E
How will students self-evaluate and reflect on their learning?

The students’ responses to the follow-up questions after viewing the film will allow them to reflect on what they have learned.

T
How will we tailor learning to varied needs, interests, and learning styles?

The film includes many elements that students can relate to: playing on a playground, the desire to be included, bullying. The lesson is highly visual in nature, as the video will be played with no sound.  This may help to reduce anxiety about trying to understand spoken target language.  The students and teacher will create their own soundtrack with their descriptions.

O
How will we organize the sequence of learning during the lesson?

Scaffold the Instruction

  1. Model: Teacher will display photos to the class and describe them using as many action verbs and vocabulary from the lesson as possible.  Teacher may add some new vocabulary and write it on the board.
  2. Guided Practice: The teacher will play the film in small segments, describing everything they see, asking questions, and reinforcing the target vocabulary and structures.  Target vocabulary for this film could be descriptive adjectives and leisure activities as well as action verbs such as “to play”, “to do”, “to watch”. The teacher will stop the film periodically to describe the images and the action and ask students to reproduce the target vocabulary and structures. The teacher can ask questions such as: “What is this person doing?” , “Ian looks sad. Is he sad?” using gestures and facial expressions to convey meaning if necessary.  The goal is to elicit and reinforce vocabulary related to leisure activities and adjectives. After the students respond, continue playing the film, repeating the process periodically until the end of the film.  The teacher can stop the film at 7:33, name a variety of activities and ask students to separate them into two groups: those that Ian can do, and those that they think he cannot.  After 7:33, the students will see the real Ian playing on a playground with other children. The teacher can ask them to adjust the list after viewing the end of the film.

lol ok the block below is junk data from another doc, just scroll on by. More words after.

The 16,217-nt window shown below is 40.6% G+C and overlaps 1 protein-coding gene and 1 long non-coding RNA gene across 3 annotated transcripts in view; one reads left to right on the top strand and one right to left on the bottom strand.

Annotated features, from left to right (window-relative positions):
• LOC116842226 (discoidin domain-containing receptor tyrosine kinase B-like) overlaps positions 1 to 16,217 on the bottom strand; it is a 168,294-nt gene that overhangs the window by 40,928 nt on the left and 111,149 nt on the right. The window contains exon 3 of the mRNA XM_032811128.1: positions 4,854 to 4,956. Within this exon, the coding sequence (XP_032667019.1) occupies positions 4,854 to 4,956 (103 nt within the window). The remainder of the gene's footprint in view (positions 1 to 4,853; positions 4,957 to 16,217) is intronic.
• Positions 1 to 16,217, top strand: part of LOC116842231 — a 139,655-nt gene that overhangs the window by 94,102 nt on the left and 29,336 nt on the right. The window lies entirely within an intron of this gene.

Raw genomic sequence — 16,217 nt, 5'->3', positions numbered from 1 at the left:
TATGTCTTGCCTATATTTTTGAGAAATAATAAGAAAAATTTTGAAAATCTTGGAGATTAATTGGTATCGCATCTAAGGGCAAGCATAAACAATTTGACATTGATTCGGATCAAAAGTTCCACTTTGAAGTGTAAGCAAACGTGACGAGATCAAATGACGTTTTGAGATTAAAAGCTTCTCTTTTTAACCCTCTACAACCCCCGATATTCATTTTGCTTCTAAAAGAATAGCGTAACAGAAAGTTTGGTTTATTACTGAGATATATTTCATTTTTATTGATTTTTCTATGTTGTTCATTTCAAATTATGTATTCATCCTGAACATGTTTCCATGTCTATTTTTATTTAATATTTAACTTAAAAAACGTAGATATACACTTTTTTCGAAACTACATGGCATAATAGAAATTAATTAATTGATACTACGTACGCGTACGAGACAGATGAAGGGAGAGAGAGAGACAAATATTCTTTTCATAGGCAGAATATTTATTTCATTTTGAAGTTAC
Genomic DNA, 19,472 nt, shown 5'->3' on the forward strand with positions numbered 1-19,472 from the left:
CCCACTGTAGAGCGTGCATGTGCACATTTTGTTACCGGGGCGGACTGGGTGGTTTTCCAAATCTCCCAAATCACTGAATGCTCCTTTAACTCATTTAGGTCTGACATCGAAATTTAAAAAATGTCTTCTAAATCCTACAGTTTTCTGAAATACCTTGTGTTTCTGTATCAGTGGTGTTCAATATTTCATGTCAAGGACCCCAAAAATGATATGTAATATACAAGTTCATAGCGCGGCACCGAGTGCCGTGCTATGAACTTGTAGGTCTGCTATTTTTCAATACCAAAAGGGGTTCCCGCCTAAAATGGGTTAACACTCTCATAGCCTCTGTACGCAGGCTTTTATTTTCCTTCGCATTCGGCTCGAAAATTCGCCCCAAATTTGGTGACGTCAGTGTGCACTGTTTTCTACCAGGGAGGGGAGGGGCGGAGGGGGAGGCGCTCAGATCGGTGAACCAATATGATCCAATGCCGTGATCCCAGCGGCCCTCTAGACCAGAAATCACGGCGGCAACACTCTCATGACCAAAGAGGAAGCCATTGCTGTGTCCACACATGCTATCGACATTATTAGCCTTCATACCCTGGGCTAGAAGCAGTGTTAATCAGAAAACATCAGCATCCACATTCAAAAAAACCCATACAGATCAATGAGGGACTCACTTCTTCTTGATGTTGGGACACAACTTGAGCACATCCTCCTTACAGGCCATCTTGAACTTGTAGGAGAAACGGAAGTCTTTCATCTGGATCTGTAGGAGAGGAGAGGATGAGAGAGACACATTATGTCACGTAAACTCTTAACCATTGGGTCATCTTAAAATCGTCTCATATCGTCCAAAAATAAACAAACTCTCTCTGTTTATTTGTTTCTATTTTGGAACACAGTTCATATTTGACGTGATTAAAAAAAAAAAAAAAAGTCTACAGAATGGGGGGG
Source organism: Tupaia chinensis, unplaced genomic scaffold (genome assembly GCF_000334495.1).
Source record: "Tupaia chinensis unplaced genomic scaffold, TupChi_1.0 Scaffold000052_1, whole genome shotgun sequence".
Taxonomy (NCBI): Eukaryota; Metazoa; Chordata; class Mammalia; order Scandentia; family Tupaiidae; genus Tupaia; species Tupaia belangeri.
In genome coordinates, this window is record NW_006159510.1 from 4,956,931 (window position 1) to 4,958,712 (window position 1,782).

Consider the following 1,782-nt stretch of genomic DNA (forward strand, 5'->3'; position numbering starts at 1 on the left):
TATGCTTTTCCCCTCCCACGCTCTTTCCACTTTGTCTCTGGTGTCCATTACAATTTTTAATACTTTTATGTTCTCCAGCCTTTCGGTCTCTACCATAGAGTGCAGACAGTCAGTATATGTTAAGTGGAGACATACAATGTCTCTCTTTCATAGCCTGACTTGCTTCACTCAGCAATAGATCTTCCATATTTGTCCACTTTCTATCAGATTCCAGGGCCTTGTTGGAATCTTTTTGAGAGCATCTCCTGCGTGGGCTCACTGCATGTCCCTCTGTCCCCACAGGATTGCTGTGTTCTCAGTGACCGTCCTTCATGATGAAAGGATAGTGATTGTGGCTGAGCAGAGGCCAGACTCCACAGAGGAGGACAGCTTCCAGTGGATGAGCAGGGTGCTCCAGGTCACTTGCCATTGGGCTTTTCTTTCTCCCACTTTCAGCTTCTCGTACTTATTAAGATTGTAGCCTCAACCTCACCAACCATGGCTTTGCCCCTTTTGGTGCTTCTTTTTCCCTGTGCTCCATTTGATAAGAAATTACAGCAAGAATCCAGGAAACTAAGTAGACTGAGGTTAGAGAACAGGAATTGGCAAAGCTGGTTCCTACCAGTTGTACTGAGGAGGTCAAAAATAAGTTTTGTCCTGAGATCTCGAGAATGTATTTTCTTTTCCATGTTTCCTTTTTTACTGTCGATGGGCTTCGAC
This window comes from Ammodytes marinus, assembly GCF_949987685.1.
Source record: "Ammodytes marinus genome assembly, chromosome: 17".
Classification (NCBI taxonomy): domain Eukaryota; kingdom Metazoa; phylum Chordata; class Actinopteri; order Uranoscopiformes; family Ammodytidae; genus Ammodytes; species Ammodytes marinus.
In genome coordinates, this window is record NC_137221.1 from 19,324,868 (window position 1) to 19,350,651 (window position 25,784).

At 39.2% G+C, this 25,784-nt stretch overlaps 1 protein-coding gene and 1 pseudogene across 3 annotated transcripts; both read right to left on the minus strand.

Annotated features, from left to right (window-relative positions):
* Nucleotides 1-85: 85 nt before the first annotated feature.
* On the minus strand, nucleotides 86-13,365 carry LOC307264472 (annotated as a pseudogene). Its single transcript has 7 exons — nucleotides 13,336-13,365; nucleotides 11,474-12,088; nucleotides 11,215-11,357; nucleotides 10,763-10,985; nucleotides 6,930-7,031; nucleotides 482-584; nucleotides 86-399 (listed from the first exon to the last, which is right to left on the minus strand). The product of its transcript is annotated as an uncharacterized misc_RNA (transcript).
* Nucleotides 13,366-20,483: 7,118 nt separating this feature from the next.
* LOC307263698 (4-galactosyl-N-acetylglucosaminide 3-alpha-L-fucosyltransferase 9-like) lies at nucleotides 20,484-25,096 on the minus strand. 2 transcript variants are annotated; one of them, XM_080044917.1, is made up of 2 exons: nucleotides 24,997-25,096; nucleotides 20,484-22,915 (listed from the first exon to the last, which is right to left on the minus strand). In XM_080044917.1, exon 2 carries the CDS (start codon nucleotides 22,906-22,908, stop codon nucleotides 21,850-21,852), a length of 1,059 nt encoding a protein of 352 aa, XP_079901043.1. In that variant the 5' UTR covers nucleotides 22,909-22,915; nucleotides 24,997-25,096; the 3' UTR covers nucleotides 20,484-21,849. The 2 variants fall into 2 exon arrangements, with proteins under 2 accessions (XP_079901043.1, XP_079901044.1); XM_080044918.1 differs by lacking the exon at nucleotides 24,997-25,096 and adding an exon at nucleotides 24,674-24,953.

3. Independent Practice: The teacher can ask the students to draw a playground that would be accessible to all and label the things that the students are doing, using the vocabulary from the lesson.

Check for understanding:

(Formative evidence such as conferencing, group Q/A, teacher observation, exit-slip, etc.)

The teacher will use the techniques of circling, personalization and comprehension checks, as outlined in the MovieTalk link to check for understanding of the linguistic elements of the lesson.  The follow-up questions at the end of the film will indicate the extent of the students’ understanding of the cultural aspect of the lesson.

Quiz/Test (optional):
(attach copy of assessment)

Students can be quizzed on any vocabulary that was presented in the MovieTalk. 

Performance Task/Project:
(attach rubric)

The writing activity in the Individual Practice part of the lesson can be graded according to the FLENJ CAPS presentational communication rubric for Novice-Mid learners.

Resources

Download Lesson Plan PDF:

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French/Spanish/Italian Novice-Mid Lesson 84.61 KB 8 downloads